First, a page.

DHL ordered a custom Yaskawa Motoman MH180-120 to match its familiar yellow color. (Credit: DHL/Robomotive)
DHL Supply Chain has a broad innovation agenda for its warehouses, including the use of augmented reality, AGVs, robotics and everything in between. One labor-intensive task DHL is looking to automate at its warehouse in Beringe, Netherlands is manual picking. To do so, DHL worked with Robomotive, an industrial automation specialist in the Netherlands, to create a state-of-the-art robot cell that performs de-palletizing, picking and order-fulfillment functions with the help of a 3D vision system.
At the center of the automated picking cell, which can be run 24/7, is a Yaskawa Motoman MH180-120 industrial robot and a Zivid One 3D color camera. The MH180-120, which is faster than a collaborative robot, usually has a blue color. But DHL ordered a custom version to match the company’s familiar yellow color. The robot has a reach of 3 meters and lifts up to 120 kg. DHL said that with one robot, four pallets and 25m pick front can be reached on a flow rack. At press time, the cell was able to achieve 400 picks per hour, which DHL hopes to increase to 600 picks per hour by further optimizing the robot cell.
The key to this application, Robomotive said, is that the picking is done without the need for master data or prior learning of the product. Many times in the logistics industry, Robomotive said, CAD data does not exist for every item or it is inaccurate. Robomotive developed software to separate all types of products without needing prior information.
Zivid One 3D Color Camera
“Deep learning companies say they need 1,000 examples to learn the product. We don’t need any learning,” said Michael Vermeer, CEO and founder of Robomotive. “We have standard geometrical approaches that can detect separate objects and pick them one by one.”
The robotic system, which took about six months to get up and running after the purchase order in January 2018, scans the location at the time of picking and can identify individual boxes. Learning and master data are not necessary, allowing items to be exchanged easily and quickly.
“Manual picking is labor intensive and physically strenuous and has a small chance of errors,” added Sebastiaan Bolt, Site manager of DHL Supply Chain. “This picking robot takes over this repetitive work so that our people can concentrate on more complex tasks.”
According to Robomotive, DHL’s robotic system has a payback period of about three years when it is used during regular day shifts. If it was used 24/7, however, the return on investment would be even quicker. “Without reprogramming, the items in the flow racks and on the pallets in the picking cell can be replaced by new top sellers, allowing us to respond even more quickly to changes in demand, for example as a result of sales promotions or consumer trends,” said Tjalling de Vries, Innovation lead of DHL Supply Chain.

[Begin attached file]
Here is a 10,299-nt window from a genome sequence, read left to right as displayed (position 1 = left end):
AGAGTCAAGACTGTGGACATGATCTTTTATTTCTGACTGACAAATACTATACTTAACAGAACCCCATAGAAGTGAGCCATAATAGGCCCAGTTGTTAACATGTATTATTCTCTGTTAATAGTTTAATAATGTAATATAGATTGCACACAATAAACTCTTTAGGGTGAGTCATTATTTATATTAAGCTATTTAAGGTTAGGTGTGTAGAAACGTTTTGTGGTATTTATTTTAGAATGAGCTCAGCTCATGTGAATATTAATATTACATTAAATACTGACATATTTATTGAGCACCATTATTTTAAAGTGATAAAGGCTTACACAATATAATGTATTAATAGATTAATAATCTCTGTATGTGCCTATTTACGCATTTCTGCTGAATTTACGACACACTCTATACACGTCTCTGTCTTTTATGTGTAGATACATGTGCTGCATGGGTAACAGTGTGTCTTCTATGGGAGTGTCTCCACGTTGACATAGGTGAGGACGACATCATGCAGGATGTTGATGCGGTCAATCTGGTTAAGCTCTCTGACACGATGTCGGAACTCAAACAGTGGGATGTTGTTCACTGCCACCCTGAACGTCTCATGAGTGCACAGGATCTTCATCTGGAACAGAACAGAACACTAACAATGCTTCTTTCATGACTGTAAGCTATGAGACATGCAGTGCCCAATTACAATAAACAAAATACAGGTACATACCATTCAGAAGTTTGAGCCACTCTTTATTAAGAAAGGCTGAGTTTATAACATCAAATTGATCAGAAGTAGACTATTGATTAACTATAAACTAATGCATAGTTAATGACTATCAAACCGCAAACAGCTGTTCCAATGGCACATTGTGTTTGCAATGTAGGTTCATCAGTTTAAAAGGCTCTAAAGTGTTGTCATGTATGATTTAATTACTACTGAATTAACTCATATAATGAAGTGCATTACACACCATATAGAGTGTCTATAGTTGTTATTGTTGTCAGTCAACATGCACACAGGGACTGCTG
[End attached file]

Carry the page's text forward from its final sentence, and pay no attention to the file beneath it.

3D vision finding more homes
Robomotive comes from the automotive world where it has integrated robots for 20-plus years. About seven years ago, Robomotive started adding 3D vision to industrial robots to make them more flexible like humans. “People have hand-eye coordination, which makes them more flexible,” Vermeer said. “We are trying to mimic that hand-eye coordination with 3D vision cameras to put robots in more places.”
Robomotive has been running similar applications for some time, especially in production environments for bin picking. But DHL wanted a generic solution in a larger area of application in a traditional warehouse with flow racks and pallets. According to the companies involved in this project, it is DHL’s first fully automated e-commerce order picking robot cell.
“We are only at the beginning of a far‐reaching robotization in our warehouses, with which we will bring our operations to the next level of efficiency and employee satisfaction,” said Mark Kruysen, Operations Excellence Director, DHL Supply Chain. “With this focus on innovation, we will be able to better serve our customers.”
Robomotive has tested a lot of cameras, specifically evaluating how they performed with shiny parts, dark parts and in environments with poor lighting conditions. With the success of this project, DHL is now looking at new applications for this type of robot cell.
“Every place you need material handling and to replace human hand-eye coordination, a robot with a 3D vision camera and gripper will be applicable,” said Vermeer. “There is a shortage of hands to do these materials handling jobs, so we are filling in that shortage.”
Vermeer said the logistics industry has a lot to learn from the automotive world, where they have robots working for them 24/7. Fortunately for DHL, they have already started the process.
With the success of this project, DHL is looking at new applications for this type of robot cell. (Credit: DHL/Robomotive)
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